All this is good democracy of a sort. We elect Congressmen and Presidents in much the same way, so why not actors, cameramen, writers, and all rest of the people who have to do with the making of pictures? If we permit noise, ballyhoo, and theater to influence us in the selection of the people who are to run the country, why should we object to the same methods in the selection of meritorious achievements in the film business? If we can huckster a President into the White House, why cannot we huckster the agonized Miss Joan Crawford or the hard and beautiful Miss Olivia de Havilland into possession of one of those golden statuettes which express the motion picture industry’s frantic desire to kiss itself on the back of its neck? The only answer I can think of is that the motion picture is an art. I say this with a very small voice. It is an inconsiderable statement and has a hard time not sounding a little ludicrous. Nevertheless it is a fact, not in the least diminished by the further facts that its ethos is so far pretty low and that its techniques are dominated by some pretty awful people.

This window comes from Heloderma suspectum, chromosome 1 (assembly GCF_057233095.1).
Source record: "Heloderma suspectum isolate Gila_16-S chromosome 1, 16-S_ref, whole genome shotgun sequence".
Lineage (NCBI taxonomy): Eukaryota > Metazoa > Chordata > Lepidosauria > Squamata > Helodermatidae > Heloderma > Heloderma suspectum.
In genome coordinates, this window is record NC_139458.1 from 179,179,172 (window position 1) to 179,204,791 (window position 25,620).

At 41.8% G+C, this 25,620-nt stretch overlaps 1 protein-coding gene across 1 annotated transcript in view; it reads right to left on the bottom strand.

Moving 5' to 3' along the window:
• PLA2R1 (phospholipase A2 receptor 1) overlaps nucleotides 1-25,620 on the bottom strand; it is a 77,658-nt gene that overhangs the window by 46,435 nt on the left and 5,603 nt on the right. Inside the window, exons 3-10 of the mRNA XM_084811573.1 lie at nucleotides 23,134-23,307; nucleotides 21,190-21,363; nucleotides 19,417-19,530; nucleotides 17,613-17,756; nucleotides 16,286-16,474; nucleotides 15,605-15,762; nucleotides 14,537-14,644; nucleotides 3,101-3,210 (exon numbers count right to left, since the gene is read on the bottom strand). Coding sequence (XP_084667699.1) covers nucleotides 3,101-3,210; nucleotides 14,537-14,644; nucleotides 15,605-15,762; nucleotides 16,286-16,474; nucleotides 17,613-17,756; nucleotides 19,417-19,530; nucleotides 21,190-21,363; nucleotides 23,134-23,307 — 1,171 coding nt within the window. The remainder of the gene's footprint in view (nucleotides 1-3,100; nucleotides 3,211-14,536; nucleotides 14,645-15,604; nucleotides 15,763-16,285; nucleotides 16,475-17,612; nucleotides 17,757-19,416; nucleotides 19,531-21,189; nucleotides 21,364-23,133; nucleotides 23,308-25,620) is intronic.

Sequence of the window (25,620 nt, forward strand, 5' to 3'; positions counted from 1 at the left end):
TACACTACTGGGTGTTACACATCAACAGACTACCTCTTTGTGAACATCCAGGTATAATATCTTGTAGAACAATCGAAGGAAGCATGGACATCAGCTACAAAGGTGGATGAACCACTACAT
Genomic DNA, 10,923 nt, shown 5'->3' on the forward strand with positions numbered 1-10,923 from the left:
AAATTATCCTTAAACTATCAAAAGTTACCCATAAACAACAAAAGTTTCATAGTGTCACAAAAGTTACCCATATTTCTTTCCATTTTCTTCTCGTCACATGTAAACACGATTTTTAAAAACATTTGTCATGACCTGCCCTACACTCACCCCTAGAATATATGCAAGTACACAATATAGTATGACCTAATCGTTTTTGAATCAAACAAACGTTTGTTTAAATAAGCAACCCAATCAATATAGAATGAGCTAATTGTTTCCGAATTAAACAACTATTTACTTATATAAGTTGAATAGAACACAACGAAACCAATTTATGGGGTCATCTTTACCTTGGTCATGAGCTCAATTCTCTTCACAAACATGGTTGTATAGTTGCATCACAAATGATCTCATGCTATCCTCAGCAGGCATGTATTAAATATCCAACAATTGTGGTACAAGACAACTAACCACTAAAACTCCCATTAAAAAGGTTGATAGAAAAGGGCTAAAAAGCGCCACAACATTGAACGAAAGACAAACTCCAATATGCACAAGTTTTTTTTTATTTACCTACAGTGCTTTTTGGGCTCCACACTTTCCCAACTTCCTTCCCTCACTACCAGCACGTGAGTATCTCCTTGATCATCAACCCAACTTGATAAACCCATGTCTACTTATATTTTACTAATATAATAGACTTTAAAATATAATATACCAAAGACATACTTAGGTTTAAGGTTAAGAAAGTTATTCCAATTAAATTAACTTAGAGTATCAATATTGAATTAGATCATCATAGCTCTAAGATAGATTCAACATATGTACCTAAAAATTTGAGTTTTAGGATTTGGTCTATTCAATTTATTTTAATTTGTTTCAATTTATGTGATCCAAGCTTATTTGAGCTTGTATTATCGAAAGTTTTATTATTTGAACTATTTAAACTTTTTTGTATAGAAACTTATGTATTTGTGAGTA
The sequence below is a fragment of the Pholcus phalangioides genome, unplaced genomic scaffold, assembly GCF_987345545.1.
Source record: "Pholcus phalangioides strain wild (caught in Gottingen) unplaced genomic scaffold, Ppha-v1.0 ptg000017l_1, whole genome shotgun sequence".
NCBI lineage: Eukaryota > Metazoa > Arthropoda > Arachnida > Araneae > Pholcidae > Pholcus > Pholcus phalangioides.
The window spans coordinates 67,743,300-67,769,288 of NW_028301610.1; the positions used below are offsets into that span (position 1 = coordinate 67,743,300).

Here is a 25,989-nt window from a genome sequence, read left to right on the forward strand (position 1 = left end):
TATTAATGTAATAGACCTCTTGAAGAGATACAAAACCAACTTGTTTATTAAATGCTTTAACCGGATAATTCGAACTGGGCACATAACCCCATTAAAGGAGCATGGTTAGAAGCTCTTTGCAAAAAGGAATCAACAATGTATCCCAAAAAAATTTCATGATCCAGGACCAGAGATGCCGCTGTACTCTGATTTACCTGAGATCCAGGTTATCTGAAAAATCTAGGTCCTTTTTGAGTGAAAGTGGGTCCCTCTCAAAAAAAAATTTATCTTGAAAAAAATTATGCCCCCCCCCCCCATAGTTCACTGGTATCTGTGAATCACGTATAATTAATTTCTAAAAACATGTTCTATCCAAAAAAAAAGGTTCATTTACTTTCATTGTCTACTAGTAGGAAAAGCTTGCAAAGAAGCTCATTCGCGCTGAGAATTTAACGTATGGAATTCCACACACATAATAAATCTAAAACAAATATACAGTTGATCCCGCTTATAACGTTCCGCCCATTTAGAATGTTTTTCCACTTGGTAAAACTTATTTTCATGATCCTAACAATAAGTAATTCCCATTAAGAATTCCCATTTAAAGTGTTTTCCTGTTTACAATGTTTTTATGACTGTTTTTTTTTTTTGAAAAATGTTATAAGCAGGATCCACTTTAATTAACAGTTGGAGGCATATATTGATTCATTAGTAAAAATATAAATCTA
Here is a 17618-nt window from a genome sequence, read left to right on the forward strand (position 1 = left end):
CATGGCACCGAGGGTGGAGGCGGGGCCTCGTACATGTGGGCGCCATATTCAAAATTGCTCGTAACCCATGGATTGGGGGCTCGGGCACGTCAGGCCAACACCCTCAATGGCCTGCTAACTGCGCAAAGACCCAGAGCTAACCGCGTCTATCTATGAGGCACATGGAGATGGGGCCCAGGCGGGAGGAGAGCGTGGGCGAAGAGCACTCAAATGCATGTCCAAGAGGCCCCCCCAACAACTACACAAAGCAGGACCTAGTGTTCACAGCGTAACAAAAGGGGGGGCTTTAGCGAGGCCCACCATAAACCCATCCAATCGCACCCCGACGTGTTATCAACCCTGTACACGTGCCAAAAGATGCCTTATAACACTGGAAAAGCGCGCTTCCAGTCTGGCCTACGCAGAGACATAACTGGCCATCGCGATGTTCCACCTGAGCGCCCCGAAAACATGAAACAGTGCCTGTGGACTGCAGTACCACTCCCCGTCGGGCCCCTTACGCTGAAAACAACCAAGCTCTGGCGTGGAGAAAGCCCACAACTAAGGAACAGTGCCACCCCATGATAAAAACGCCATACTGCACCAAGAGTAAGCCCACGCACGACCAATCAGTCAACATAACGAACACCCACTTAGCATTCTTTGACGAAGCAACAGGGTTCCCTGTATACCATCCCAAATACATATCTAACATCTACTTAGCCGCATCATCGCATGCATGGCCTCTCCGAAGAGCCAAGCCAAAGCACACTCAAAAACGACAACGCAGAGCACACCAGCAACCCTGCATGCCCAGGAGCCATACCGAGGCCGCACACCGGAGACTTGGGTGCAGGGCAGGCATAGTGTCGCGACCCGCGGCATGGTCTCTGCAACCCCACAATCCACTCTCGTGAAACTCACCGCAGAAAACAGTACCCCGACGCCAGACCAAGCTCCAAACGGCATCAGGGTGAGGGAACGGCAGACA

If you think most motion pictures are bad, which they are (including the foreign), find out from some initiate how they are made, and you will be astonished that any of them could be good. Making a fine motion picture is like painting “The Laughing Cavalier” in Macy’s basement, with a floorwalker to mix your colors for you. Of course most motion pictures are bad. Why wouldn’t they be? Apart from its own intrinsic handicaps of excessive cost, hypercritical bluenosed censorship, and the lack of any single-minded controlling force in the making, the motion picture is bad because 90 per cent of its source material is tripe, and the other 10 per cent is a little too virile and plain-spoken for the putty-minded clerics, the elderly ingénues of the women’s clubs, and the tender guardians of that godawful mixture of boredom and bad manners known more eloquently as the Impressionable Age.